However, SPEDU has now started plans to breathe life into the town. Information reaching this publication is that Marcian Concepts is now on the ground at Bolelanoto and Senwelo and works have commenced. Marcian as a contractor already promises to hire Phikwe locals only, even subcontract only companies from the area as a way to empower the place’s economy.
The procurement method for the tender is Open Domestic bidding which means Joint Ventures with foreign companies is not allowed. According to Marcian Concepts General Manager, Andre Strydom, in an interview with this publication, the project will come with 150 to 200 jobs. The project is expected to take 15 months at a tune of P230 531 402. 76. Marcian will put together construction of roadworks, storm-water drains, water reticulation, street lighting and telecommunication infrastructure. This tender was flouted last year August, but was awarded in June this year. This project is seen as the beginning of Phikwe’s revival and investors will be targeted to the area after the town has worn the ghost city status for almost half a decade.
The International Monetary Fund (IMF) has slashed its outlook the world economy projecting a significantly deeper recession and slower recovery than it anticipated just two months ago.
On Wednesday when delivering its World Economic Outlook report titled “A long difficult Ascent” the Washington Based global lender said it now expects global gross domestic product to shrink 4.9% this year, more than the 3% predicted in April. For 2021, IMF experts have projected growth of 5.4%, down from 5.8%. “We are projecting a somewhat less severe though still deep recession in 2020, relative to our June forecast,” said Gita Gopinath Economic Counsellor and Director of Research.
The struggle of humanity is now how to dribble past the ‘Great Pandemic’ in order to salvage a lean economic score. Botswana is already working on dwindling fiscal accounts, budget deficit, threatened foreign reserves and the GDP data that is screaming recession.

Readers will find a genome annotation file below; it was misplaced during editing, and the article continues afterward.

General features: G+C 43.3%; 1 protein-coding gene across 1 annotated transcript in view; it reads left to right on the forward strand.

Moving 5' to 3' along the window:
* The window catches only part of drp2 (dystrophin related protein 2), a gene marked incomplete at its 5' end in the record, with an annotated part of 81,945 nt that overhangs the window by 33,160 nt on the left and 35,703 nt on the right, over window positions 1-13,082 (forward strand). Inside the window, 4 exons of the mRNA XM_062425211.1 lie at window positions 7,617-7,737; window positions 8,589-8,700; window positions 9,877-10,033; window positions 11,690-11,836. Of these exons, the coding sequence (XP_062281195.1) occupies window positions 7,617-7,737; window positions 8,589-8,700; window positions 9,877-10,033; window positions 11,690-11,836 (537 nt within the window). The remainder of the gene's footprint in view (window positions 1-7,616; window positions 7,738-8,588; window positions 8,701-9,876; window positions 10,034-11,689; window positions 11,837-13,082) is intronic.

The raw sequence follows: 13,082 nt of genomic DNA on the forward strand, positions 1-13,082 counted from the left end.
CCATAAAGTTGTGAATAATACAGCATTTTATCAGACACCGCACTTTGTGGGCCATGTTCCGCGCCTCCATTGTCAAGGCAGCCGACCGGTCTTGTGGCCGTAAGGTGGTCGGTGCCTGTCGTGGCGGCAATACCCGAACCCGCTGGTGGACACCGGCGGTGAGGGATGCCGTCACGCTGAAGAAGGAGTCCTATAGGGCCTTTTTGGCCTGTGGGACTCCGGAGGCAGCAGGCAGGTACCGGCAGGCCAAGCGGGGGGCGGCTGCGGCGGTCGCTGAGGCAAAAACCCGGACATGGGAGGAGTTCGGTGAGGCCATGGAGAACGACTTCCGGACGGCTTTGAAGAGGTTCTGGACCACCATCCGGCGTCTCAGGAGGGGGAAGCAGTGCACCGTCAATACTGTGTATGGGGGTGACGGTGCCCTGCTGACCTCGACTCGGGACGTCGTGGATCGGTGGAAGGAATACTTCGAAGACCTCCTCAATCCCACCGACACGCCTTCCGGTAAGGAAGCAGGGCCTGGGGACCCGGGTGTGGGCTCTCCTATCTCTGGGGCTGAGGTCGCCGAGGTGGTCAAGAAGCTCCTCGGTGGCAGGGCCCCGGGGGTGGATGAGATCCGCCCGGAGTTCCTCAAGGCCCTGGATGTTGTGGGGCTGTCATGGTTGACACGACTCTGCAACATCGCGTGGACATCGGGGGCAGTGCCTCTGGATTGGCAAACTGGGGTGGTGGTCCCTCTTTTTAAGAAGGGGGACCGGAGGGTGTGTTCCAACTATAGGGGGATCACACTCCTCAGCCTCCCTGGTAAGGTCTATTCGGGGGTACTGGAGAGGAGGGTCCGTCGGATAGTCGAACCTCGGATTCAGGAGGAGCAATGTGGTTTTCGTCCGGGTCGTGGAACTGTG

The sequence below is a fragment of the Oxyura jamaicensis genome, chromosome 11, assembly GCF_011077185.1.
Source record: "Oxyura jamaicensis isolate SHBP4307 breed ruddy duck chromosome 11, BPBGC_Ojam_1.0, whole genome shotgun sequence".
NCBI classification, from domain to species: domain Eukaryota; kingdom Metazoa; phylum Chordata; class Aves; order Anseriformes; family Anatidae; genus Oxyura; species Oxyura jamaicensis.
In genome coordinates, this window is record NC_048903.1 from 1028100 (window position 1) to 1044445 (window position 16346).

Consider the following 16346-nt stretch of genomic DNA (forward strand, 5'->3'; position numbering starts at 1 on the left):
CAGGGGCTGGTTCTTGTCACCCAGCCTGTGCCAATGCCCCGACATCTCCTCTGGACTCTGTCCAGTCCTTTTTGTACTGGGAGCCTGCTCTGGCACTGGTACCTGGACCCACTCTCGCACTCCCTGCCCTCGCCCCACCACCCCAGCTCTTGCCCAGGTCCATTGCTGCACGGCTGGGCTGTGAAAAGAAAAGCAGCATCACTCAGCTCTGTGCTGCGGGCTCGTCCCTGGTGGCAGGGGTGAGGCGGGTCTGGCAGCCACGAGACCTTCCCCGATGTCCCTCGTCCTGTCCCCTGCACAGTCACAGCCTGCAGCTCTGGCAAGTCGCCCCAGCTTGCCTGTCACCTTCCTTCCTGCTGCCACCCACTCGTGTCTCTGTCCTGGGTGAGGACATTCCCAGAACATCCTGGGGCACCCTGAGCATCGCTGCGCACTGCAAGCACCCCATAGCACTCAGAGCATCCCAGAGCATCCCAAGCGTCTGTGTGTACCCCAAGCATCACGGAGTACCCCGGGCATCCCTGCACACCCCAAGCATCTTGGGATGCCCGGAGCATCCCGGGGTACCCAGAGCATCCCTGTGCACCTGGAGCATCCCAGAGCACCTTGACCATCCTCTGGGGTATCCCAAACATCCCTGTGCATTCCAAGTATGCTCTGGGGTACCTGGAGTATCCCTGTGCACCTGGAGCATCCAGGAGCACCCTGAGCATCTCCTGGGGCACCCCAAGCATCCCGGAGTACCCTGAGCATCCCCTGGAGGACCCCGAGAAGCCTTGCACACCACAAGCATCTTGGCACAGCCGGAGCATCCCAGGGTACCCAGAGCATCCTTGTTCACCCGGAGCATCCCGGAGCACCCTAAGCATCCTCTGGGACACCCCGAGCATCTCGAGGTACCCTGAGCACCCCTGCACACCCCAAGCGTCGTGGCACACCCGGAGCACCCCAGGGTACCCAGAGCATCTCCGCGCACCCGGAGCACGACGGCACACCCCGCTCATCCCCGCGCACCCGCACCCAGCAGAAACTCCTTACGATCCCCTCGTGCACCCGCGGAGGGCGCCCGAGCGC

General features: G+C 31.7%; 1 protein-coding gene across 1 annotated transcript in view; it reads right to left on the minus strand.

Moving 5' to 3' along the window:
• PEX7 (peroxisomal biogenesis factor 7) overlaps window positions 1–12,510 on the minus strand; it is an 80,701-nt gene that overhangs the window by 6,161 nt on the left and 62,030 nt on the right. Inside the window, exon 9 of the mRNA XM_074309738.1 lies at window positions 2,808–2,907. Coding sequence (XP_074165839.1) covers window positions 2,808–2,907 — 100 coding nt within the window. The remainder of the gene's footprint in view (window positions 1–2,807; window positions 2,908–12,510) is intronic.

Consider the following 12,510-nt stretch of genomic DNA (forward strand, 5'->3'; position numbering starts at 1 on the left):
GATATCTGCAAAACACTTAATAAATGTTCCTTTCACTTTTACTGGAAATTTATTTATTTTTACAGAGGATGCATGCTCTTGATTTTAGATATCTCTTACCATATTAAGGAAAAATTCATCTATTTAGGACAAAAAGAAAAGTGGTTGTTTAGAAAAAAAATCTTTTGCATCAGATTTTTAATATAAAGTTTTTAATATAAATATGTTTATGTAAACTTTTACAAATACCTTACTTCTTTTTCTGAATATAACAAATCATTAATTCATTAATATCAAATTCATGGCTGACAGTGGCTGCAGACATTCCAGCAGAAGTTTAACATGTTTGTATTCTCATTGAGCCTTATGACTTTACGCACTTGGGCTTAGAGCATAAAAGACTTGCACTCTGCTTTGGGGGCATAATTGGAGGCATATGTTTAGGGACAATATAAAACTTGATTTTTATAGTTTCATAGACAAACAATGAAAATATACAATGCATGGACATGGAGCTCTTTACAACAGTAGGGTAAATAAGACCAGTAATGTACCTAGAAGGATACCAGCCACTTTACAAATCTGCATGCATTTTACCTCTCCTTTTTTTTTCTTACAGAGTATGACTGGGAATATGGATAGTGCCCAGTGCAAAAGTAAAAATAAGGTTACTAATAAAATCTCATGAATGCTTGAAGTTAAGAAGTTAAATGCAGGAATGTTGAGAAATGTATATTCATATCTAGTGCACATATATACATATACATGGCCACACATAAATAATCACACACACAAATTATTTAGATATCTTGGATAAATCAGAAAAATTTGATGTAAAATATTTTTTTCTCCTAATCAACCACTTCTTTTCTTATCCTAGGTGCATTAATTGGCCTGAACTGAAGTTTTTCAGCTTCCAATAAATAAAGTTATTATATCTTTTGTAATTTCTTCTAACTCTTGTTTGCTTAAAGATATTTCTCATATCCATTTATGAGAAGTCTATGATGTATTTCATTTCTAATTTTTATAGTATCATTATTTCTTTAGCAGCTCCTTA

Latest data by think tank and renowned rating agency, Moody’s Investor Service, is that Botswana’s fiscal status is on the red and it is mostly because of its mineral-dependency garment and tourism-related taxation. Botswana decided to close borders as one of the containment measures of Covid-19; trade and travellers have been locked out of the country. Moody’s also acknowledges that closing borders by countries like Botswana results in the collapse of tourism which will also indirectly weigh on revenue through lower import duties, VAT receipts and other taxes.
Latest economic data shows that Gross Domestic Product (GDP) for the second quarter of 2020 with a decrease of 27 percent. One of the factors that led to contraction of the local economy is the suspension of air travel occasioned by COVID-19 containment measures impacted on the number of tourists entering through the country’s borders and hence affecting the output of the hotels and restaurants industry. This will also be weighed down by, according to Moody’s, emerging markets which will see government losing average revenue worth 2.1 percentage points (pps) of GDP in 2020, exceeding the 1.0 pps loss in advanced economies (AEs).
“Fiscal revenue in emerging markets is particularly vulnerable to this current crisis because of concentrated revenue structures and less sophisticated tax administrations than those in AEs. Oil exporters will see the largest falls but revenue volatility is a common feature of their credit profiles historically,” says Moody’s. The domino effects of containment measures could be seen cracking all sectors of the local economy as taxes from outside were locked out by the closure of borders hence dwindling tax revenue.